186  how much of the leftover money can be used for your goals? If
  187  you follow the budget you set up, how long will it take you to
  188  reach your goals?
  189         5.Compare your actual costs to the costs you budgeted. Was
  190  your budget realistic?
  191         6.Review and revise your budget. Stay on track toward
  192  meeting your joint financial goals.
  193         7.Decide who will work, who will provide childcare, and
  194  who will obtain further formal education.
  195         8.How much insurance will be necessary?
  196  
  197  It is important to make your budget realistic and flexible.
  198  Major categories of expenses are: rent or mortgage payment;
  199  utilities; food and household goods; clothing; healthcare;
  200  insurance premiums; tuition, charitable donations;
  201  transportation; household maintenance; credit card debt; hobbies
  202  and entertainment; vacation and holiday savings; and other
  203  expenses, such as cosmetics, hair care, veterinary fees (if you
  204  have pets), gifts, plants, and artwork.
  205  
  206  Certain budget items are fundamental expenditures or
  207  “absolutes,” such as housing, food, and transportation. Other
  208  budget items are less important. Other budget items are
  209  “discretionary expenditures,” such as hobbies, vacations, gifts,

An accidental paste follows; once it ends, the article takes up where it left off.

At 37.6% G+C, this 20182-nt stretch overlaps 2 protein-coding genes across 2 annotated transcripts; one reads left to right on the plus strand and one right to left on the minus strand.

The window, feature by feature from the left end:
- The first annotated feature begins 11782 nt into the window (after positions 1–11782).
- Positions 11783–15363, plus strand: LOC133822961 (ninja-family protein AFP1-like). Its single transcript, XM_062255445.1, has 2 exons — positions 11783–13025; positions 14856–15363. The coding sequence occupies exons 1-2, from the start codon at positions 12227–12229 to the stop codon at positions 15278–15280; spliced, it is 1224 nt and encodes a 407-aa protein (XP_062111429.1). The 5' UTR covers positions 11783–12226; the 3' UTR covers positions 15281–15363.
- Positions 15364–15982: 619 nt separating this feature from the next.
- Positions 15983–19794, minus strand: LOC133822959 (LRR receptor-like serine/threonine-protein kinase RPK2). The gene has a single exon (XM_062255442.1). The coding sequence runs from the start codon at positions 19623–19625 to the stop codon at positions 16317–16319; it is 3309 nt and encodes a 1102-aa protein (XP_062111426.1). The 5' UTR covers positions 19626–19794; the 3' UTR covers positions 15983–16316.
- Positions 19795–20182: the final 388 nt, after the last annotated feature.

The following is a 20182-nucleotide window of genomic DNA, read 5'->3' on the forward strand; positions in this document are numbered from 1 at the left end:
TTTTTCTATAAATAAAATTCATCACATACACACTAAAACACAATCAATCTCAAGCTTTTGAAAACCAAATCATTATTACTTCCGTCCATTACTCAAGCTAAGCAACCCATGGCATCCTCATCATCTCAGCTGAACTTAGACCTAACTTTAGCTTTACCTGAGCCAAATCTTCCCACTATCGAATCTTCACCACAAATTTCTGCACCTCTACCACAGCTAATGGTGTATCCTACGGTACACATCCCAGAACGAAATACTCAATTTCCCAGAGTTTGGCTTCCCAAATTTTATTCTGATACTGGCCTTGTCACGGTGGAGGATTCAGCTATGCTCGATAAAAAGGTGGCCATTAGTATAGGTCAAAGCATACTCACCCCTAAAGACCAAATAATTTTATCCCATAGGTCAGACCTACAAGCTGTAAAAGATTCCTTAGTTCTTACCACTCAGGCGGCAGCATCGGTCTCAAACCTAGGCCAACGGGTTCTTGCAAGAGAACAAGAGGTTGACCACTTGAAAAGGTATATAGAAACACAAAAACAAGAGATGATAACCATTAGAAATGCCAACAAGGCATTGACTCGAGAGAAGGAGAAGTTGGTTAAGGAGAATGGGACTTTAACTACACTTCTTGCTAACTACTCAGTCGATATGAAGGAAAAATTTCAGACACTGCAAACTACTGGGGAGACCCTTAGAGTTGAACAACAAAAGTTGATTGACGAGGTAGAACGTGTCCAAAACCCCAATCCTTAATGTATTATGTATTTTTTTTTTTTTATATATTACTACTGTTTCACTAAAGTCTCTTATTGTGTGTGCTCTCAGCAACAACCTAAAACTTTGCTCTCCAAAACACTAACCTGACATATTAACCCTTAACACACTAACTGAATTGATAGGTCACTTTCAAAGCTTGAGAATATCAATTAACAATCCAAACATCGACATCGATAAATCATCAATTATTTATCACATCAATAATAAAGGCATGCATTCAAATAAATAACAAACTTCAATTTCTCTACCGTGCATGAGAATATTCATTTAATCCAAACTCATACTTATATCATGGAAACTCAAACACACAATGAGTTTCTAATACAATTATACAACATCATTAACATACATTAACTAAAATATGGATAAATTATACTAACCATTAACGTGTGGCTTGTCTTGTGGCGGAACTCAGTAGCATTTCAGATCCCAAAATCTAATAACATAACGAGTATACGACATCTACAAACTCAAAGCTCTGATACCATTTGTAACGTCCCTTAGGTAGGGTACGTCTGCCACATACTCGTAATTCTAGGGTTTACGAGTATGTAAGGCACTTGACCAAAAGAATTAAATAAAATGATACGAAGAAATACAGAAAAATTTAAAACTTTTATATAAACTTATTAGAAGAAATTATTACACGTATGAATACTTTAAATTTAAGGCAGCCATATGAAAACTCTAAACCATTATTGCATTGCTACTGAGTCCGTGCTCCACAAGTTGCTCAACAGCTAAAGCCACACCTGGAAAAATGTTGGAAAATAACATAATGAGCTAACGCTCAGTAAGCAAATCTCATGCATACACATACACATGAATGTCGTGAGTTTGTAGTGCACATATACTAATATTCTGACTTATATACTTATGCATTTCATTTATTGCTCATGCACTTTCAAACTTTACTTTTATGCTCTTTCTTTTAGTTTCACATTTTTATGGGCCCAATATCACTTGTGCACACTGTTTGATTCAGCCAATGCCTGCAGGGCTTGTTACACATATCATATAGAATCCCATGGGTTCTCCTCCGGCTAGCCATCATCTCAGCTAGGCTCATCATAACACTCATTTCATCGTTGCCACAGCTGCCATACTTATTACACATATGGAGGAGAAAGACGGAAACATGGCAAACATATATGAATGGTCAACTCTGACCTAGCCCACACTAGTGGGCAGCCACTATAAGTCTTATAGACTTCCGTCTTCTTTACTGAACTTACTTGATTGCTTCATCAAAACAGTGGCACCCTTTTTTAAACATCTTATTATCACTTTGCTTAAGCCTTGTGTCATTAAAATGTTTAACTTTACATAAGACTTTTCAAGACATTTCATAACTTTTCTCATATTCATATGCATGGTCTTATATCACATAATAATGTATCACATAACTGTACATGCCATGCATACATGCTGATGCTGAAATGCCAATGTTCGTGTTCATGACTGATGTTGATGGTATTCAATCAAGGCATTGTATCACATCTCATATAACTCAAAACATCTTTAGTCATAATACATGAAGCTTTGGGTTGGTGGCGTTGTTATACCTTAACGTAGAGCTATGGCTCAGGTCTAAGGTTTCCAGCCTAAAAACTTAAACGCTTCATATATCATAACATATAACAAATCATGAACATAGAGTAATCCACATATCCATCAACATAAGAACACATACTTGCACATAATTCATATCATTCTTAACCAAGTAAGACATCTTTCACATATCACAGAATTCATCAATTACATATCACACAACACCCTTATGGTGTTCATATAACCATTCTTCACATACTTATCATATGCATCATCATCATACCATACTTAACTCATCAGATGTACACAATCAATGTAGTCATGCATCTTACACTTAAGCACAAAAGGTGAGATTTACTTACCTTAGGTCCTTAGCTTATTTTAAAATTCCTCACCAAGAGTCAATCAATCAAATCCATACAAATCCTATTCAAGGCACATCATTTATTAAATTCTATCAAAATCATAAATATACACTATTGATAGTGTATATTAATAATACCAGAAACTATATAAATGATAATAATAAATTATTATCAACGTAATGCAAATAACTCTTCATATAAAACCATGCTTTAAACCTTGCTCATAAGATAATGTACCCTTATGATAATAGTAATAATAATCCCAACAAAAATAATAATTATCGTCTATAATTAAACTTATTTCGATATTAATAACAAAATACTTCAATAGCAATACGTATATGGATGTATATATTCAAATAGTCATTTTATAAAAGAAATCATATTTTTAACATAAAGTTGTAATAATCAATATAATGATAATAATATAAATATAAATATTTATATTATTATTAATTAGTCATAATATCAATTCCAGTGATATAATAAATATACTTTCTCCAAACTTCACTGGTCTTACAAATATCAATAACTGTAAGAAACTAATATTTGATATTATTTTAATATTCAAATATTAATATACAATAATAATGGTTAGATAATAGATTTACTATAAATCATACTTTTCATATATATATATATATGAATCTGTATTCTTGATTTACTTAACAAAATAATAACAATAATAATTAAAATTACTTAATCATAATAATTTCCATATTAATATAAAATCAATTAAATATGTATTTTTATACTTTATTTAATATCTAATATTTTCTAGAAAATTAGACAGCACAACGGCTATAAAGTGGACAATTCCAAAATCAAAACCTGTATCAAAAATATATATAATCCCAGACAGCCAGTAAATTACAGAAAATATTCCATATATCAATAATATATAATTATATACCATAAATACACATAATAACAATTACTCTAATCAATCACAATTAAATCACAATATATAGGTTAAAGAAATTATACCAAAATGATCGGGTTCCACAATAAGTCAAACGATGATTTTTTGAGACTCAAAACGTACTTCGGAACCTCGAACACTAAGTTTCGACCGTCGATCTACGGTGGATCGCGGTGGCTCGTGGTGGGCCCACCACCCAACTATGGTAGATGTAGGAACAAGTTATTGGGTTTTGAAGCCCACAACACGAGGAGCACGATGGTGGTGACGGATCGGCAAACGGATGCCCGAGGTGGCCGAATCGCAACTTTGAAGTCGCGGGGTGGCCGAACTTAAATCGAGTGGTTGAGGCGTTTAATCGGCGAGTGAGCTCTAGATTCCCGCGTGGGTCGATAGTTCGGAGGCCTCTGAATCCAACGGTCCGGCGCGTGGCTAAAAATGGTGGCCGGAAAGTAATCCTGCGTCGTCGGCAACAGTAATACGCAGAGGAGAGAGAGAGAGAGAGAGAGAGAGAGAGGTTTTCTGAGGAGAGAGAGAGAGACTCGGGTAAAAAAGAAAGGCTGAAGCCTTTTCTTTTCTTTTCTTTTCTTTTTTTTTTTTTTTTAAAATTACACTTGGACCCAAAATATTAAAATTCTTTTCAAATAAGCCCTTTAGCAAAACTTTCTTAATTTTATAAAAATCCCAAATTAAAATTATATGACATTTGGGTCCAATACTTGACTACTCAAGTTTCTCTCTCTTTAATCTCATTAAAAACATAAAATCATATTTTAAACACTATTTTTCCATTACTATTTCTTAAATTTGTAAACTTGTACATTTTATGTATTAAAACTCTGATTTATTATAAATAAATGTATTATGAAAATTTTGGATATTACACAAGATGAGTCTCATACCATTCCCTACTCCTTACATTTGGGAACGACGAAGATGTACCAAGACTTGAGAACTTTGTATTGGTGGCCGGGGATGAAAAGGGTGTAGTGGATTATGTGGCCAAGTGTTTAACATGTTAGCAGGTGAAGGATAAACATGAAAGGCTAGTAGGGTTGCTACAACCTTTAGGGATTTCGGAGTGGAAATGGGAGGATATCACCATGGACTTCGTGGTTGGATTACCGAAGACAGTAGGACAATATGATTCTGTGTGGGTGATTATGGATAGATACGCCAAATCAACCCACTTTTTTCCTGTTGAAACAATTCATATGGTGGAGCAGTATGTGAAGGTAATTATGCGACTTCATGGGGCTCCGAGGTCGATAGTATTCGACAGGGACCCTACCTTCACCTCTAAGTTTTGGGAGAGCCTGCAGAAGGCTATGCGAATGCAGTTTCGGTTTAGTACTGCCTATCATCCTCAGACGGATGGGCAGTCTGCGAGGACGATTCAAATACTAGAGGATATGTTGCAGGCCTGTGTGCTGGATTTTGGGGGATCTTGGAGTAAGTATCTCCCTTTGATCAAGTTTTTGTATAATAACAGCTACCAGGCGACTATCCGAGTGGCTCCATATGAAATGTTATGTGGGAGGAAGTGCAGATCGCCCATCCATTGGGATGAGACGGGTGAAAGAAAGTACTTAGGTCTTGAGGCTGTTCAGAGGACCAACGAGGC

210  and artwork are a lower priority than housing and food.
  211  Prioritize your budget items, starting with “absolutes.”
  212  
  213  Involve your spouse in major budget decisions. Talk together
  214  about the mutual benefit and impact of your budget decisions.
  215  For example, what should you do if one of you wants a new
  216  computer while the other wants new carpet, and there is money
  217  for only one of the two items?
  218  
  219  Which of the purchases is most needed and beneficial to both of
  220  you? What is the impact on the quality of your life together if
  221  you buy the computer? The carpeting? Set your purchasing
  222  priorities together. Be a team working towards your shared
  223  financial goals.
  224  
  225  Raising a Family
  226  
  227  Deciding to start a family is a BIG decision! The change you
  228  experienced when your household became two triples with the
  229  addition of a child! Children bring great joy, sleepless nights,
  230  and new roles and responsibilities for both of you.
  231  
  232  Parenthood is a lifetime commitment. It requires emotional
  233  maturity from both partners. Raising children can be the most
  234  satisfying experience when both of you are ready to make this
  235  unselfish commitment.
  236